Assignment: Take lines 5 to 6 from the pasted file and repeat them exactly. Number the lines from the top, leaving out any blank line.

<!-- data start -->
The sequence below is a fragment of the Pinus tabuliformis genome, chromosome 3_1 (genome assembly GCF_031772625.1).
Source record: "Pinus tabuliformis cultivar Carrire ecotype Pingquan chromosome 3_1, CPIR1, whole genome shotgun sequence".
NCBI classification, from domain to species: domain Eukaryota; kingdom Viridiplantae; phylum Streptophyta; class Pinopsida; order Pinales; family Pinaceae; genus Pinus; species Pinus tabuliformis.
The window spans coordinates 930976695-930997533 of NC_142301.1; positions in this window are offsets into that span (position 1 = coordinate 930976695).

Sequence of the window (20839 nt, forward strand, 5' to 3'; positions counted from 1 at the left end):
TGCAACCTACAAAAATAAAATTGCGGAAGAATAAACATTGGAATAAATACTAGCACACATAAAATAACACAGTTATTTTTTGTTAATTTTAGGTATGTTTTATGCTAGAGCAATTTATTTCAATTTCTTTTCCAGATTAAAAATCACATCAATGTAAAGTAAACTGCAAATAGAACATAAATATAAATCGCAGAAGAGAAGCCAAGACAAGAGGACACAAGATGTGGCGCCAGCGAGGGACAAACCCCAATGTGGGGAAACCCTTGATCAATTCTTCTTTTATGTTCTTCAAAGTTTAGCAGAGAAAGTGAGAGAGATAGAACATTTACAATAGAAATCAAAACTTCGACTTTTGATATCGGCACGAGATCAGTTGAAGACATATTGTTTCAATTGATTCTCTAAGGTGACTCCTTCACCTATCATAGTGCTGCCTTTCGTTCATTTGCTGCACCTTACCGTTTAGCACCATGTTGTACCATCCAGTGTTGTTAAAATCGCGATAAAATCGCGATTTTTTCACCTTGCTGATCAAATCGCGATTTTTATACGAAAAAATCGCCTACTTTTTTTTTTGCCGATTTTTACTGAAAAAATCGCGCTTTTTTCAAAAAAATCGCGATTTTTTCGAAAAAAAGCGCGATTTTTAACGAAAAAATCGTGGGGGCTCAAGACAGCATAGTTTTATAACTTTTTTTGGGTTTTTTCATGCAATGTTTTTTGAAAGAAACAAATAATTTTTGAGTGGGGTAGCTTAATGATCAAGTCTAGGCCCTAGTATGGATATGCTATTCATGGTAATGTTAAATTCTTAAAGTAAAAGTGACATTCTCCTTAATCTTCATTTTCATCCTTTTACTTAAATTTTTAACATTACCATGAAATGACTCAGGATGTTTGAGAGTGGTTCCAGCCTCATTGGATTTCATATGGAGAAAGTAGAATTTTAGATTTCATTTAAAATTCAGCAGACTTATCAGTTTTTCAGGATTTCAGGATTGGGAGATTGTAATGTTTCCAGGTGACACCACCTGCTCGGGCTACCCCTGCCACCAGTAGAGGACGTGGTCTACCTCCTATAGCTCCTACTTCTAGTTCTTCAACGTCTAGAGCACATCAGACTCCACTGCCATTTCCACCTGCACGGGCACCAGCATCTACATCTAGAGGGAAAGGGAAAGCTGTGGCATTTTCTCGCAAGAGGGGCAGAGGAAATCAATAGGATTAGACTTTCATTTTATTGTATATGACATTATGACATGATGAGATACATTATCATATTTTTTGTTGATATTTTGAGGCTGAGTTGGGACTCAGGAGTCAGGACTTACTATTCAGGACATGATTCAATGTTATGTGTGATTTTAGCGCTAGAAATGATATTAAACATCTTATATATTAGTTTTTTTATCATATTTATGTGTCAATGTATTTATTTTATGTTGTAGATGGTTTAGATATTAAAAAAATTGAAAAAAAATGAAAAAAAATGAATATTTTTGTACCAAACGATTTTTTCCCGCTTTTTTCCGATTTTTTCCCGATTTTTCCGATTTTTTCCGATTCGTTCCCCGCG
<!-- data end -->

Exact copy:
Sequence of the window (20839 nt, forward strand, 5' to 3'; positions counted from 1 at the left end):
TGCAACCTACAAAAATAAAATTGCGGAAGAATAAACATTGGAATAAATACTAGCACACATAAAATAACACAGTTATTTTTTGTTAATTTTAGGTATGTTTTATGCTAGAGCAATTTATTTCAATTTCTTTTCCAGATTAAAAATCACATCAATGTAAAGTAAACTGCAAATAGAACATAAATATAAATCGCAGAAGAGAAGCCAAGACAAGAGGACACAAGATGTGGCGCCAGCGAGGGACAAACCCCAATGTGGGGAAACCCTTGATCAATTCTTCTTTTATGTTCTTCAAAGTTTAGCAGAGAAAGTGAGAGAGATAGAACATTTACAATAGAAATCAAAACTTCGACTTTTGATATCGGCACGAGATCAGTTGAAGACATATTGTTTCAATTGATTCTCTAAGGTGACTCCTTCACCTATCATAGTGCTGCCTTTCGTTCATTTGCTGCACCTTACCGTTTAGCACCATGTTGTACCATCCAGTGTTGTTAAAATCGCGATAAAATCGCGATTTTTTCACCTTGCTGATCAAATCGCGATTTTTATACGAAAAAATCGCCTACTTTTTTTTTTGCCGATTTTTACTGAAAAAATCGCGCTTTTTTCAAAAAAATCGCGATTTTTTCGAAAAAAAGCGCGATTTTTAACGAAAAAATCGTGGGGGCTCAAGACAGCATAGTTTTATAACTTTTTTTGGGTTTTTTCATGCAATGTTTTTTGAAAGAAACAAATAATTTTTGAGTGGGGTAGCTTAATGATCAAGTCTAGGCCCTAGTATGGATATGCTATTCATGGTAATGTTAAATTCTTAAAGTAAAAGTGACATTCTCCTTAATCTTCATTTTCATCCTTTTACTTAAATTTTTAACATTACCATGAAATGACTCAGGATGTTTGAGAGTGGTTCCAGCCTCATTGGATTTCATATGGAGAAAGTAGAATTTTAGATTTCATTTAAAATTCAGCAGACTTATCAGTTTTTCAGGATTTCAGGATTGGGAGATTGTAATGTTTCCAGGTGACACCACCTGCTCGGGCTACCCCTGCCACCAGTAGAGGACGTGGTCTACCTCCTATAGCTCCTACTTCTAGTTCTTCAACGTCTAGAGCACATCAGACTCCACTGCCATTTCCACCTGCACGGGCACCAGCATCTACATCTAGAGGGAAAGGGAAAGCTGTGGCATTTTCTCGCAAGAGGGGCAGAGGAAATCAATAGGATTAGACTTTCATTTTATTGTATATGACATTATGACATGATGAGATACATTATCATATTTTTTGTTGATATTTTGAGGCTGAGTTGGGACTCAGGAGTCAGGACTTACTATTCAGGACATGATTCAATGTTATGTGTGATTTTAGCGCTAGAAATGATATTAAACATCTTATATATTAGTTTTTTTATCATATTTATGTGTCAATGTATTTATTTTATGTTGTAGATGGTTTAGATATTAAAAAAATTGAAAAAAAATGAAAAAAAATGAATATTTTTGTACCAAACGATTTTTTCCCGCTTTTTTCCGATTTTTTCCCGATTTTTCCGATTTTTTCCGATTCGTTCCCCGCG